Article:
The third is the composting workspace which allows you to edit images and videos after rendering.
The fourth workspace is for rendering as much as a 3D animation. We will still want to render our 2D animation when it is completed, which is why we still require this workspace.
On closer inspection, however, you will find that this 2D viewport is actually just a slightly different version of the 3D viewport, and you can still navigate around it as it’s, in fact, a 3D scene.
The two key differences are the introduction of draw mode, which allows you to use the grease pencil functionality, and the fact that the environment of the 3D viewport is a paper white color.
Basic Ways To Animate With Grease Pencil
Creating 2D animations is a little bit more complicated than getting started with 3D models, which sounds surprising, but this is mainly because we are still working with free dimensional software that is trying to adapt to a 2D workflow.
Whenever we use any of the drawing tools that we find on our tool shelf to create something, that drawing is added to the current frame.
If we were to draw an object such as a cloud on frame one and then go to frame 30 to draw a second cloud, you would notice in the timeline that we have keyframes inserted on frames one and 30.
If you press play from frame one, the first cloud you drew would appear, and on frame 30, the original cloud would disappear and be replaced by the new one.
This functionality allows for a still-shot style of animation. It almost looks like the animation is being run through at one or two frames a second.
However, the potential, of course, goes far beyond it. For example, we can use modifiers to animate the behavior of our drawings.
Say we wanted to animate some text using the grease pencil. We can draw our text into our viewports. For example, we could just write in Blender.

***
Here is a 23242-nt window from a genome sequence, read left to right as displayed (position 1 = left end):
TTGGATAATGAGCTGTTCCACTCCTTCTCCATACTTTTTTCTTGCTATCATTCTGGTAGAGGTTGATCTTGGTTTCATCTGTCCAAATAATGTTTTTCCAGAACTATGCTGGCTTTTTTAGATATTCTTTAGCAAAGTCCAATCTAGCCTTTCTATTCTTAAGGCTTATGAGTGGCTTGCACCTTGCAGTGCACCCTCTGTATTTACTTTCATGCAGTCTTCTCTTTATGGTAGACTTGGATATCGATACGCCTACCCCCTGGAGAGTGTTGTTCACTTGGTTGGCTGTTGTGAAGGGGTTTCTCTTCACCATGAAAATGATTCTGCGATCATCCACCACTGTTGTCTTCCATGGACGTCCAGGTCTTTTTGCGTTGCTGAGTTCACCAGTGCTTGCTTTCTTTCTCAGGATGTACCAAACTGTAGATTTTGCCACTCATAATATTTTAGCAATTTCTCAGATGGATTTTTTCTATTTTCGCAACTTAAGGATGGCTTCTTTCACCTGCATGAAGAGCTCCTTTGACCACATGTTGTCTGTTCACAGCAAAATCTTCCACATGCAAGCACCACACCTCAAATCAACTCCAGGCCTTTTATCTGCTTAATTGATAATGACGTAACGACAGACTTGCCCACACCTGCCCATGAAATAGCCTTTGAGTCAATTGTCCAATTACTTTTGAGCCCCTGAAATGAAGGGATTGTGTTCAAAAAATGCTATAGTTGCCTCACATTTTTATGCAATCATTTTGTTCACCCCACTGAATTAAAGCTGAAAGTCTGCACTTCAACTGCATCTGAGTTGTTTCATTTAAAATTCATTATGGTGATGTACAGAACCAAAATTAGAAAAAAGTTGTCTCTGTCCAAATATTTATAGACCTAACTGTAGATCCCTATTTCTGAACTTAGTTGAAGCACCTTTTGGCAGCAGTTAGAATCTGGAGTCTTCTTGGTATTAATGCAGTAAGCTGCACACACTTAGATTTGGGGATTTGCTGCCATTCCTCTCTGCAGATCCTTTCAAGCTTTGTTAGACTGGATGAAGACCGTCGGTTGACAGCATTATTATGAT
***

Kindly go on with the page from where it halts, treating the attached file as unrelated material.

Any drawing we create is an object, so we can go to objects mode and select our drawing and then manipulate it however we see fit. After all, it’s an object that exists in the 3D viewport, so it will still be able to grab, rotate and scale our drawing.
This also allows us to add a modifier to our drawing. A common one for animating text. In Blender is the build modifier.
Go to the Modifiers tab in the properties panel and add a build modifier to your drawing. When you press play for your timeline, you’ll see that the drawing, whether a cloud or text, will be drawn in as the animation progresses.
You can adjust many parameters within the build modifier, such as the frame’s length value, which indicates the total length of your modifier’s effect. And there are even settings for if you are looking to reverse the process and have a fully drawn Image eventually fade out of your animation.
These are two examples of cruising the grease pencil to create 2D animations. But this is not even the tip of the iceberg for what you can achieve.
Thanks For Reading The Article
We appreciate you taking the time to read through this article. And we hope that you have found the information you were looking for if you are interested in learning more about how Blender can be used for animation, then check out some of the articles we have listed below.
- Using The Scene Time Node For Procedural Animation
- Getting Started With 3D Animation In Blender
- Is Animation Hard To Learn In Blender
- Which Software Is Best Suited For 3D Animation
- Why Is My Animation Playback Lagging